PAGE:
Travel in Time to Find out Whether You Should Quit Your Job

One method that will give you an instant answer to this burning question: “Should I resign?”


The Why Girl

3 years ago | 6 min read

Already on day one of my new job, the first serious position after graduation, I knew that I wasn’t going to like it. However, like many grads, I bit the bullet and explained to myself that I wasn’t going to be staying there for long.

It wasn’t so much that I was desperate for money; I was desperate for being employed and validating the fact that my parents had spent thousands of pounds (which, with their central European salary, felt like hundreds) on my higher education. I swear, had I stayed jobless one more week, looking at Facebook notifications reminding me of apparent successes of my ex-classmates and constantly being hit by the vibrating echo of silence from recruiters, I would have gone mad. I needed work and work came my way and I accepted it. For the time being.

Every single day was a struggle, like swimming against the current of the river.

Except, the time being stretched and stretched until it became two years: the longest two years of my life. Or rather, the longest nap of my life. Every single day was a struggle, like swimming against the current of the river. And, to be clear, I don’t mean the kind of heroic feeling you get when you rebel against social norms and follow your values despite criticism from the entire world.

I mean the feeling of treading through mud with the weight of awareness on your shoulders that your whole life is played by someone else’s rules in a game you never signed up for.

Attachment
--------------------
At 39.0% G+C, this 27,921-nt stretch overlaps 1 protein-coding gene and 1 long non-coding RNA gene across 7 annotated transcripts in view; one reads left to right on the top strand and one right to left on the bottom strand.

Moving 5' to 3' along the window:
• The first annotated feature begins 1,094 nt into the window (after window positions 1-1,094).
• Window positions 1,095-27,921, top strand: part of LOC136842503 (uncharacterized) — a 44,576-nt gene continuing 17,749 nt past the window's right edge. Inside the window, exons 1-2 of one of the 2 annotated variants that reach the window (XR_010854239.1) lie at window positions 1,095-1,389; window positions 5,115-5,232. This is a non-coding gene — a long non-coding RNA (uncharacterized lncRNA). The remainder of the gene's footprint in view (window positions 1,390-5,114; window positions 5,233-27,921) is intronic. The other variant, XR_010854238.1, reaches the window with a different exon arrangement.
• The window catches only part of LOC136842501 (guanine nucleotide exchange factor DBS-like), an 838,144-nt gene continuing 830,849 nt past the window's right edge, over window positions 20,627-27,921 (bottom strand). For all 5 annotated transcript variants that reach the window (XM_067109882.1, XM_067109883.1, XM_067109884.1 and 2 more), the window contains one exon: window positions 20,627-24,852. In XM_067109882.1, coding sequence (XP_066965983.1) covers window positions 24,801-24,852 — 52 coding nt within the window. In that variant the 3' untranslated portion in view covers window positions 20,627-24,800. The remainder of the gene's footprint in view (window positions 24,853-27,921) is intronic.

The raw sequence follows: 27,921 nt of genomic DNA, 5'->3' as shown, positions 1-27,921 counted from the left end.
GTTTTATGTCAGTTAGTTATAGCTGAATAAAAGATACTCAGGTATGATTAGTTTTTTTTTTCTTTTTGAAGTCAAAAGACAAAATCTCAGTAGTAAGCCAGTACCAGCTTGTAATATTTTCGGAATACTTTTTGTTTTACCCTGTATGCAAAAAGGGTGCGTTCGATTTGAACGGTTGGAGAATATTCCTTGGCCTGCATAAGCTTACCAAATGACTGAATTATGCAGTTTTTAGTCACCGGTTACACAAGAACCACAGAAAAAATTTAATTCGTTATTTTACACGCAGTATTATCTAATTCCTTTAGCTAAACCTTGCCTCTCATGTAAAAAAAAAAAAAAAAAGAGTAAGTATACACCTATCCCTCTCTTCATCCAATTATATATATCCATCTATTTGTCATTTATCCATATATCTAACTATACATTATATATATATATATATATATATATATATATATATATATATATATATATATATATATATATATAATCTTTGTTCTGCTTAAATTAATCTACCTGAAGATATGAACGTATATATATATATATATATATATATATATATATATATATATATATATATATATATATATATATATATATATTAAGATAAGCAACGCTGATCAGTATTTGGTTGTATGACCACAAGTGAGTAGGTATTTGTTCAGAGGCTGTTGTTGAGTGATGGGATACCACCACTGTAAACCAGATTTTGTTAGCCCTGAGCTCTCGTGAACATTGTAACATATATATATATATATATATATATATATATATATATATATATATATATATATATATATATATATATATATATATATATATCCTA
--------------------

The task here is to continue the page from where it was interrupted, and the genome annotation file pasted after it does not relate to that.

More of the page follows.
That’s how the beginning of my working life felt. Not how I had imagined it.

So why didn’t I leave right away? One of the reasons was because everyone wants you to be adaptable when you graduate. The more of a chameleon you can be, the more you are able to change your roles, tasks, teams and personalities — the better.

And there’s nothing wrong with being adaptable. It is a wonderful skill if paired with clarity of values and (at least) a vague awareness of your purpose. Otherwise, like me, you can start adapting to things you don’t agree with, accept routines that unbalance your life, tolerate behaviours you shouldn’t and simply accept the way things are despite knowing that something is very wrong.

How can you know that this ship called “Your Life” is slightly (or majorly) off course and will end up on a completely different island from the one you had dreamt of?

But how are you meant to know this when you’re in the thick of things trying to climb that career ladder? How can you know that this ship called “Your Life” is slightly (or majorly) off course and will end up on a completely different island from the one you had dreamt of?

There is one thing you can do: time travel.

I remember meeting John for the first time — a tired fifty-something project manager who looked like he needed a long holiday and a good health check up. He was travelling to the office an hour and a half one way, doing overtime most nights and seeing his family practically only on weekends.

I also met Anna, Franco, Rebecca and many more whose stories had the same common denominators: they were all chronically stressed, looked unhealthy and unexcited about life and they spent 80% of their time working. They also all told me the same thing “Don’t stay in this industry for too long, you don’t want to end up like this.” It felt surreal to hear these words from my colleagues, as if from heroin addicts warning me of the dangers of their drug. Every conversation like this shook me to the core. If I stayed, was I going to become like them?

I transported myself into the future and imagined myself at the age of 70 looking back at my life. What I saw terrified me.

One evening, when I was in the office after hours having cancelled plans with my friends, I started meditating on this question. I transported myself into the future and imagined myself at the age of 70 looking back at my life. What I saw terrified me.